If the value of a life isn’t measured by its content, but rather by its expanse, Yoko Ono does seem a lot closer to the full measure of hers than most. “I have a very large storage area in the house,” she was once reported as saying, “just so I can store all the way through all my ideas.” Some may see her as a destroyer of objects. Others may see her as a creator of images. She is both of these things.
If Ono was always one for an exhibition, it was in fact the Beatles that made it possible. Yes, of course it was the Beatles who redefined popular music, with a sophistication far beyond what had come before or since. Yet the gift for flamboyance for which they were initially said to be so parochial is now remarkable everywhere and noisily obvious.
It was a gift of a more recent vintage that inspired Ono’s wry, trashy and altogether fabulous version of Let It Be here. One of the things that made Ono “the artist”, perhaps the most fundamental contribution that art and film could make to the shift of attitudes and a spirit of openness we have seen all too rarely of late, was a sense of pop songs that existed outside the singer’s ego. Her insistence that a song be a song is vital to understanding what music was supposed to be. “Are you ready to be touched?,” she’d often ask them. It was an inflexible precondition of creating and loving a pop song in the early 60s. Now, it’s all about momentum and drive.
But we are getting ahead of ourselves. Ono’s show isn’t a retrospective or, unless you are actually looking very hard, are guided by memory, a high-tech stop-motion recreation of her 1971 song Women (Don’t Cry). It is, first and foremost, a celebration of Ono as a performer, which she could be in any number of ways, and none of them better than her fitting two seemingly immaterial acts – a piano and a child – into a single show.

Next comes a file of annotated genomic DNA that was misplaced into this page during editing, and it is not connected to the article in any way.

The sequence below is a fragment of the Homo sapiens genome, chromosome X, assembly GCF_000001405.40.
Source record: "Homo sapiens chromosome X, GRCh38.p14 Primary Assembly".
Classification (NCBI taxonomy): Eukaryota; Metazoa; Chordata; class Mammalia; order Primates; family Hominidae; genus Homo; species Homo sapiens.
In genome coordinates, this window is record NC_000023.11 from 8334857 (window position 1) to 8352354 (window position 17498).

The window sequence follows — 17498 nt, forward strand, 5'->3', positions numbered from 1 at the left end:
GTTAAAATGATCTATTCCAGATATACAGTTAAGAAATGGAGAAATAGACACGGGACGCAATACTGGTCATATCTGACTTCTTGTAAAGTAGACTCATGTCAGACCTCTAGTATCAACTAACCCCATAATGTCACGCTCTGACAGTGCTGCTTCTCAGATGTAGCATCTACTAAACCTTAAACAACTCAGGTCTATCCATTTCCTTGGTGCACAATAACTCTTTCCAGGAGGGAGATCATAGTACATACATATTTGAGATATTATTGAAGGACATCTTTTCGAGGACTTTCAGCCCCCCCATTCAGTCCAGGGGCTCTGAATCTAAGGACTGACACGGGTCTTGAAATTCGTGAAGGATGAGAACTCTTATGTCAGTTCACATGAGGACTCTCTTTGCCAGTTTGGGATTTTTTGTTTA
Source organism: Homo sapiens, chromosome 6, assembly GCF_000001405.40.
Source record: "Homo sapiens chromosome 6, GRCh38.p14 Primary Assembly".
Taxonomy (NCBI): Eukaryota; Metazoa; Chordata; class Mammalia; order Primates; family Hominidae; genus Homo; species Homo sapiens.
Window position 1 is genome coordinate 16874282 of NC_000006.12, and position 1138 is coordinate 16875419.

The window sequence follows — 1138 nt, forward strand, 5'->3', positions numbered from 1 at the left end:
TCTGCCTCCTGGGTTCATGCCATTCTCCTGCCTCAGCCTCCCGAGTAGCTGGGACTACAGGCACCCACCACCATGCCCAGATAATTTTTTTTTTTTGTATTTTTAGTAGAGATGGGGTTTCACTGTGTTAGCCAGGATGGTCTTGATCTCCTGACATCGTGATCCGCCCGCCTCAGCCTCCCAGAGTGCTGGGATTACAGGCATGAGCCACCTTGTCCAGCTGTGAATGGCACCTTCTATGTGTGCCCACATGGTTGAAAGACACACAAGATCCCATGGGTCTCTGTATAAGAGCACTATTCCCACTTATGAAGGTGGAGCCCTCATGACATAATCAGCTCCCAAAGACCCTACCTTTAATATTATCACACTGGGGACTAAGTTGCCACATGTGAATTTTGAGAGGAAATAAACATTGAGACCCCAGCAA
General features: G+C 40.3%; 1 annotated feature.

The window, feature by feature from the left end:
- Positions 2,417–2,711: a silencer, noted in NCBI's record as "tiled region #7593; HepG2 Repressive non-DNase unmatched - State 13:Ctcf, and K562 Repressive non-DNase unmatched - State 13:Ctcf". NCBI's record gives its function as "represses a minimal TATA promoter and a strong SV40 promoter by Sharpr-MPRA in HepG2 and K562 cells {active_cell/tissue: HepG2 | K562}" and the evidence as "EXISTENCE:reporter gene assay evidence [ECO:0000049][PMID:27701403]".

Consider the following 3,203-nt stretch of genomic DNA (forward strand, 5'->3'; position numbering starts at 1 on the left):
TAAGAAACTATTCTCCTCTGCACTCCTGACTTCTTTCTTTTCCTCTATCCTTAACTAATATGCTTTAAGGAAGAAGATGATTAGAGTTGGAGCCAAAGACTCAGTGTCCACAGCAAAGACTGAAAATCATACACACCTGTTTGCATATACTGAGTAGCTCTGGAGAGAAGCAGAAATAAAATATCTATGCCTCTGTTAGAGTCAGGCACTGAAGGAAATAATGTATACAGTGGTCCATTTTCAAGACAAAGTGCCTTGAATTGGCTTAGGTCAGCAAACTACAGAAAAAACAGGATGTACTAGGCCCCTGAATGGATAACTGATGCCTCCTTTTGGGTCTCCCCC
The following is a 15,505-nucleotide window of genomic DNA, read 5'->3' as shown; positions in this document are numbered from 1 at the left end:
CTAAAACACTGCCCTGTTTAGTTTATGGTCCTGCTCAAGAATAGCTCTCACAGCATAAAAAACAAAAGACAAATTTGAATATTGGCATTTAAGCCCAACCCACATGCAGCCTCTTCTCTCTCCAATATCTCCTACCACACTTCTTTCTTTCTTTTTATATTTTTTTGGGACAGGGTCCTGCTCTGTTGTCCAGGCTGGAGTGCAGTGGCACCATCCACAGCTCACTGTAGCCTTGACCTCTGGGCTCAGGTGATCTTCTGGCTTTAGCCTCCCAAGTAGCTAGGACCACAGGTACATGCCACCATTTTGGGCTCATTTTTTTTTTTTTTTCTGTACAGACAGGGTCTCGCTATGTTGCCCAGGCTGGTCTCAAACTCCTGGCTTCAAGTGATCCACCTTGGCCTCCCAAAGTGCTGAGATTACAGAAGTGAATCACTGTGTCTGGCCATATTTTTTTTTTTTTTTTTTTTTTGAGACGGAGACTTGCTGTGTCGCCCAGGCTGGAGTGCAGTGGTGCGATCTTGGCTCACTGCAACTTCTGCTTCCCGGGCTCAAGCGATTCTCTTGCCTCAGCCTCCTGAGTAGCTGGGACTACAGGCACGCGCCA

The piano, a big piano surrounded by shelves of her records, has a strange ungainliness, constantly wobbling and shaking with a mixture of spontaneity and rigour that would make anyone heave with a sense of childishness and wonder. Then comes a child, a doll, beaming so bright there seems to be firecrackers in her hair. “These are my people,” she tells us, one of the few times she mentions them in the catalogue. “They’re my children. And what I’m making is my children.”
Piano as vehicle: Yoko Ono’s Let It Be album cover. Photograph: VASRI/REX/Shutterstock
The most immediate effect of having children in the show is that it gives this curious show weight and self-consciousness. The immense red guitar from the album Plastic Ono Band is a curious addition to the show – she rarely uses it – but doesn’t quite square with the larger gathering.
It isn’t supposed to. But it is a bit disconcerting. As a performer, Ono is simply astonishing: a little wild, a little funny, a little hard-on-the-audience-and-hard-on-the-gallery. In the midst of this she creates the most glamorous and airy set, two spacious stages with all the ambience of a tea dance, and two musical performances, one of which is a chancy flight of melody built around a haunting score she composed specially for this show, and the other a loose (and, in fact, a bit scary) number mixed and matched with a gnomic and frustratingly mysterious delivery.
At the first one, she is hardly interacting with the performers around her. Her piano fiddles on its own, but never communicates with anyone. As she plays on, she makes it obvious that she is not really addressing the crowd at all, in any way. Her words are irrelevant to what is happening. And the conversation she chooses to have with the audience is curious rather than intimate. “There are three ways of doing things,” she tells us later, without a hint of irony, “and we have chosen to do them this way.” It’s a tricky balance for any artist to achieve, and the only real admission that they may be on thin ice, but an outstanding one nonetheless.